One of the things that drove me nuts about the show "Jericho" was that they got so many little things wrong. The people didn't look dirty or hungry enough, for one thing - and illnesses that we no longer think about would come back with a vengeance - things like Cholera and Dysentery, for instance, and Scurvy.
In any event, I was listening to a podcast that hit on that yesterday - Dan Carlin's "Hardcore History" talked about the Black Death as a way of understanding what a post apocalyptic time would look like. It's really hard to conceive of just how bad things were - England's population dropped from 6-7 million down to 2 million between 1348-1400, for instance. Just imagine what modern life would look like under such a death toll - we might even do worse than they did, since medieval people fed themselves from local supplies.
To get a feel for it, consider this chronicle passage by John Clyne, who lived through the plague in Ireland (from Wikipedia):
That disease entirely stripped vills, cities, castles and towns of inhabitaints of men, so that scarcely anyone would be able to live in them. The plague was so contagious that thous touching the dead or even the sick were immediately infected and died, and the one confessing and the confessor were together led to the grave ... many died from carbuncles and from ulcers and pustles that could be seen on shins and under the armpits; some died, as if in a frenzy, from pain of the head, others from spitting blood ... In the convent of Minors of Drogheda, twenty five, and in Dublin in the same order, twenty three died ... These cities of Dublin and Drogheda were almost destroyed and wasted of inhabitants and men so that in Dublin alone, from the beginning of August right up to Christmas, fourteen thousand men (i.e., people) died ... The pestilence gathered strength in Kilkenny during Lent, for between Christmas day and 6 March, eight Friars Preachers died. There was scarcely a house in which only one died but commonly man and wife with their children and family going one way, namely, crossing to death."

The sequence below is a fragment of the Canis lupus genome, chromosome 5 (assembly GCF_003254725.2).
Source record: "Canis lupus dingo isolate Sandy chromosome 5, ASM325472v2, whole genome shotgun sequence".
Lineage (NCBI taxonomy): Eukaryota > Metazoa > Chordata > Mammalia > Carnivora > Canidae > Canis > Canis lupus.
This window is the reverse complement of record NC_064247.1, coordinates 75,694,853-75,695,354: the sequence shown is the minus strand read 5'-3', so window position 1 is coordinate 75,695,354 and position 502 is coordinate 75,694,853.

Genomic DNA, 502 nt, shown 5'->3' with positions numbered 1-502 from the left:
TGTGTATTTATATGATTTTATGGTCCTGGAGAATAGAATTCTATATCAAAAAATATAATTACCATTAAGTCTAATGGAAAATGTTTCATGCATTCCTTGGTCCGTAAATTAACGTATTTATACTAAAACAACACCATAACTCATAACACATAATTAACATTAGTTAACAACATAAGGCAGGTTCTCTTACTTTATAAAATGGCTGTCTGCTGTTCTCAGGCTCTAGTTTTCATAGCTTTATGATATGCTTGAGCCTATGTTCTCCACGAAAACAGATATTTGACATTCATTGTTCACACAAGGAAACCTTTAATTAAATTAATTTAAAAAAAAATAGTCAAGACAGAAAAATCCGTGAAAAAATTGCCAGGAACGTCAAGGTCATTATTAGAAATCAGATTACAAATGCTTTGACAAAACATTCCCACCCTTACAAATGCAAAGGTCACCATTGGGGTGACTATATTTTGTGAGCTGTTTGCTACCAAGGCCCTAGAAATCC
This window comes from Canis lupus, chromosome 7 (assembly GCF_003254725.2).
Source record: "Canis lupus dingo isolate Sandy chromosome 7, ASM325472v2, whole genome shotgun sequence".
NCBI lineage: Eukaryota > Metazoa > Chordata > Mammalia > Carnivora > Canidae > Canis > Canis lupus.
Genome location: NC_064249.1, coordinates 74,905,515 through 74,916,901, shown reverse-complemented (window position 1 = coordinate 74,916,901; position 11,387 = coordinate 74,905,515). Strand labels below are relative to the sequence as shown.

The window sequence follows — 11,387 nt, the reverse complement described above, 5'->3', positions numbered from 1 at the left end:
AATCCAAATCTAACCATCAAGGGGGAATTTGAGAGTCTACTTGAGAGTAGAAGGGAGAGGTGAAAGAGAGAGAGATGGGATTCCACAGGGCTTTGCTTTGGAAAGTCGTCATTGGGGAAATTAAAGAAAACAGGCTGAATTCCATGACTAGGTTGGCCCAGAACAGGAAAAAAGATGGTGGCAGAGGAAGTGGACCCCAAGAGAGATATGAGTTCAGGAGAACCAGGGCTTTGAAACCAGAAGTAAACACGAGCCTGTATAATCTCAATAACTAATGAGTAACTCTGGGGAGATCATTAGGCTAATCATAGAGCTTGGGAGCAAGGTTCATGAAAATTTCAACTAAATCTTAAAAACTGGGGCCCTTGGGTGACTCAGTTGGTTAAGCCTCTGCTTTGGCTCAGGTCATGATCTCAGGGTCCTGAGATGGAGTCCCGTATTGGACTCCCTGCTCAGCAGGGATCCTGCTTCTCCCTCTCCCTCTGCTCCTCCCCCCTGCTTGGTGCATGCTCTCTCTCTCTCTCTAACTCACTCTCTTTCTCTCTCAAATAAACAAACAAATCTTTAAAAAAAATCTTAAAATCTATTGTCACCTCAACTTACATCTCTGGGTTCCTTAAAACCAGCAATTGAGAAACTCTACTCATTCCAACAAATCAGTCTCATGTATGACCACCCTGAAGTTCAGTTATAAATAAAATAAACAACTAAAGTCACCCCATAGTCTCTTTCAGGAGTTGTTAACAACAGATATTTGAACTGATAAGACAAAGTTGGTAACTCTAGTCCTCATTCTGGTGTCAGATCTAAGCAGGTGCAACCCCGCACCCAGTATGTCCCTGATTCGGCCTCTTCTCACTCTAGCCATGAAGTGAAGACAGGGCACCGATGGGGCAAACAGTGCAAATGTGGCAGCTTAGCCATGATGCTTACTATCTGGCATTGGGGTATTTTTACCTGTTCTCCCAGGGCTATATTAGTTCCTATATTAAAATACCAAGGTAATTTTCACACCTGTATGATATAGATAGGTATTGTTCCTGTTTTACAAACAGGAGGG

The plague had so many far reaching effects, including a number of peasant revolts after the first wave had passed. There were also large population movements - throughout Europe, people blamed Jews for the plague (people always love a scapegoat) - and many Jews resettled in Poland (across what is now Poland, the Baltics, Eastern Russia, and other parts of Eastern Europe). That community is now gone, due to the Holocaust - but the original movement there was an echo of the Black Death. I'm sure that none of the people who fled there in the 1400's could possibly have conceived of something worse.
Here's what I take away from all this - we have it pretty good now. The next time someone complains to you about how hard they have it, ponder the 14th century for a moment.